Monday, 8 August 2011

Cov CC 25, looking to the weekend

Weather conditions will hopefully hold out for this Saturday for the Coventry Cycling Club's Open 25, based on the Princethorpe circuit. Last year's conditions were horrendous, according to the marshals three thunderstorms passed over while we were racing!

It's a fairly local circuit to me, but despite being classed as a "hilly", it's a fairly quick one. Princethorpe hill is fairly tough, you can carry plenty of speed into it. My current PB stands on this course at 52-03, which is also the course record I set last year. I've been close to this time recently, but still a year on I can't figure out how I went that quick in the conditions! 

I almost considered quitting a few miles in, it was that bad, you couldn't see 100m up the road, not even a car's tail-lights. Standing water was also an issue, it must have been an inch deep down the A45, yet the first lap I clocked 19-57 for ten miles!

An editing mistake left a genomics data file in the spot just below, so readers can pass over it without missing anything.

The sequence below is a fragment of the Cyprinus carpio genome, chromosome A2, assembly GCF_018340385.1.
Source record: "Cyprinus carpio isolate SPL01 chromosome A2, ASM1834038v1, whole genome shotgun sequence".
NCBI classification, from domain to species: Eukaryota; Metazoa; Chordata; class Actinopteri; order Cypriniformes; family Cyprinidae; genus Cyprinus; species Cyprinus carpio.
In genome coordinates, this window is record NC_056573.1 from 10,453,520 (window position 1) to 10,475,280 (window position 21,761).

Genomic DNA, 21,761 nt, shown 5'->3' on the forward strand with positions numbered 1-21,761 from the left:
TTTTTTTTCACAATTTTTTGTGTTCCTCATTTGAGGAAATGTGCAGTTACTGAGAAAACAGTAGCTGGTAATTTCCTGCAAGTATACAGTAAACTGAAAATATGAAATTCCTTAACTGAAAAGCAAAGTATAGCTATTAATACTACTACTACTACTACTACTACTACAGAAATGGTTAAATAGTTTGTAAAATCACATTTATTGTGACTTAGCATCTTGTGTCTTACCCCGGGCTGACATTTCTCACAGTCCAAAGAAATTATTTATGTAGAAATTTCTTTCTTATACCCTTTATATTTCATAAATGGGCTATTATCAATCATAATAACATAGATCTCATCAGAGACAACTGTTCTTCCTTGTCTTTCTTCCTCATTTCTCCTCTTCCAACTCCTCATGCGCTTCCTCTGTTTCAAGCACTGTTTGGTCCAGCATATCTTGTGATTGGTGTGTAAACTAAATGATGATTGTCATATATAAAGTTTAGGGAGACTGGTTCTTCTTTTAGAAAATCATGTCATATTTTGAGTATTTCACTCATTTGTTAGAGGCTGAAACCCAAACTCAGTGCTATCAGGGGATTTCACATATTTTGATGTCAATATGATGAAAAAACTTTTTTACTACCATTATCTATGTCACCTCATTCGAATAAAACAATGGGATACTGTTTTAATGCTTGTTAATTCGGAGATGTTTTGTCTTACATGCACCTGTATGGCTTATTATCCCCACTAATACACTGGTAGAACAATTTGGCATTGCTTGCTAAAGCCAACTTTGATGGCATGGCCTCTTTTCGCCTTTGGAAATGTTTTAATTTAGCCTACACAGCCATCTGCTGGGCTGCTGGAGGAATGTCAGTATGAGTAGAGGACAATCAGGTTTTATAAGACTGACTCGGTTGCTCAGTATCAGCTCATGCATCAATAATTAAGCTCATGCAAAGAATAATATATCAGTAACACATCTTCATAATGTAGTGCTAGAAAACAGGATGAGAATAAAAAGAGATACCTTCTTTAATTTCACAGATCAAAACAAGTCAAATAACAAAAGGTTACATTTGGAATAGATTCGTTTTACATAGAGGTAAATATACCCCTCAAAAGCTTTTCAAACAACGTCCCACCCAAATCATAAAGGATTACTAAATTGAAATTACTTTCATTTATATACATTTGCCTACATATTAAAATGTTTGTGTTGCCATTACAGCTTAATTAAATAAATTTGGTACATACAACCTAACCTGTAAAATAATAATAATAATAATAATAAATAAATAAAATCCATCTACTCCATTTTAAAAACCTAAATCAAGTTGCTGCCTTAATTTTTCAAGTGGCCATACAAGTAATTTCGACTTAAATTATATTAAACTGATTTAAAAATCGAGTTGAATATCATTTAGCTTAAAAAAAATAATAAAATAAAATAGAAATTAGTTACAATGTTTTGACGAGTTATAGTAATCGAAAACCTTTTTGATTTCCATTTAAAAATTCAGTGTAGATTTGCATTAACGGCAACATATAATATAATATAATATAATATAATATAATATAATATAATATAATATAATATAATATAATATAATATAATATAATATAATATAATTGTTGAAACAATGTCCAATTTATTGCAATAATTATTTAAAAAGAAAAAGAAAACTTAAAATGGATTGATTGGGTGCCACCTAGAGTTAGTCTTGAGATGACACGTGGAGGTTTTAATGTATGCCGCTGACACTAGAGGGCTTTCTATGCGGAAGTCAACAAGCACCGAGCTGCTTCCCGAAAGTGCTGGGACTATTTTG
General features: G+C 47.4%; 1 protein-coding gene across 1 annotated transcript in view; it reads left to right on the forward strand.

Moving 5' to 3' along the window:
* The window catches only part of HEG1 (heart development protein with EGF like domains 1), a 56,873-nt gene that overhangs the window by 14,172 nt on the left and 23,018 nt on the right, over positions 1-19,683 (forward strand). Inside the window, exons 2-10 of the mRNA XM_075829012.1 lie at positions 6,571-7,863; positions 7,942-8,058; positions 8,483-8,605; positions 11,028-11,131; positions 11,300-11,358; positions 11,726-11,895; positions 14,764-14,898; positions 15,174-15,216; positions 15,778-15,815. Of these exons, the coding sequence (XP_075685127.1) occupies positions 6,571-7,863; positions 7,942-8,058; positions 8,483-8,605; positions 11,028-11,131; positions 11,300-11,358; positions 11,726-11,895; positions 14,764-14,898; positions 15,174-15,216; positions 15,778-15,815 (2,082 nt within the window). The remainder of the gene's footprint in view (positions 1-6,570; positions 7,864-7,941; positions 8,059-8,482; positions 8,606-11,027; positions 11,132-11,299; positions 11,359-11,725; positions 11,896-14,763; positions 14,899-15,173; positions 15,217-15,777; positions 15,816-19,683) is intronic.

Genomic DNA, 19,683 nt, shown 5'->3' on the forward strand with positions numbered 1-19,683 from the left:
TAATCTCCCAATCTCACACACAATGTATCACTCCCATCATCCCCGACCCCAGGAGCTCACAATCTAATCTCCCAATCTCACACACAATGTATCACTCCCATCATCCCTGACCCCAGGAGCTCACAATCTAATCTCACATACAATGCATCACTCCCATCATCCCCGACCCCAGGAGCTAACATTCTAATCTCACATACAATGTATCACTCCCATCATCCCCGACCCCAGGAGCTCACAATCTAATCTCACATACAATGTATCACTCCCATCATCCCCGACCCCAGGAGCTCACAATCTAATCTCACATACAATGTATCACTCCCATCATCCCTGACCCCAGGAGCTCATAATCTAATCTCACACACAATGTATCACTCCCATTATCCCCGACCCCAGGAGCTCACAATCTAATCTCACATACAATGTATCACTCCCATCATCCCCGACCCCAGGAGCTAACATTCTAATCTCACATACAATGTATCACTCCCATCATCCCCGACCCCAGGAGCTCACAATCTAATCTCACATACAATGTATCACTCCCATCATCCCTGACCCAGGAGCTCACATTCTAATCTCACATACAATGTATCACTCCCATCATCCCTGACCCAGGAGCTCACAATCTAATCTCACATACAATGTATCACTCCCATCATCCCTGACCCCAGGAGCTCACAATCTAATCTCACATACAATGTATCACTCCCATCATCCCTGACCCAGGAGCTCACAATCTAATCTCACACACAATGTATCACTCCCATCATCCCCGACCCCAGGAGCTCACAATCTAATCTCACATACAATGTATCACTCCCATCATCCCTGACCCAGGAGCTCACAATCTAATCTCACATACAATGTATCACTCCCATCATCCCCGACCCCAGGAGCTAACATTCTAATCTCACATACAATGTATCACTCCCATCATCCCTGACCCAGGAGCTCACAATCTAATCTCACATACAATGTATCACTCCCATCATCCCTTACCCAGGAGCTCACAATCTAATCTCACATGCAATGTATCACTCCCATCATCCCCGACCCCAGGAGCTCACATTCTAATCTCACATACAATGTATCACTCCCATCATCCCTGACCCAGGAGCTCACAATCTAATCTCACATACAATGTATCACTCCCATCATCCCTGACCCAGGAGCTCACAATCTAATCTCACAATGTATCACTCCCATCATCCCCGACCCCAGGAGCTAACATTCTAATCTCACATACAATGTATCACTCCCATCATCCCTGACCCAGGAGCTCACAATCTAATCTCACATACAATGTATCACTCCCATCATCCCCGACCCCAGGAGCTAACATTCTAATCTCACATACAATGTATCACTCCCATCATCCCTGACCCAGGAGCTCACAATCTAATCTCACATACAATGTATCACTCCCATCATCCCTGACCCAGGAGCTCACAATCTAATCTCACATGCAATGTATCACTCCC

So on to this year, I'm hoping it's not actually as hot as the Rugby 10 last week... but rain please stay away!

Seeding is rather interesting and possibly beneficial to me, I'd have thought as last year's winner and course record holder I'd be seeded last, but I'm mid-field at 3rd seed. I think my PB may be for the taking, we'll see what happens on the day!

Sporting time-trials, why so few competitors?

It's often apparent in the world of time-trials that the "fast" courses pull a huge number of competitors, yet so called Sporting Courses (Spoco for short) fail to deliver these full fields.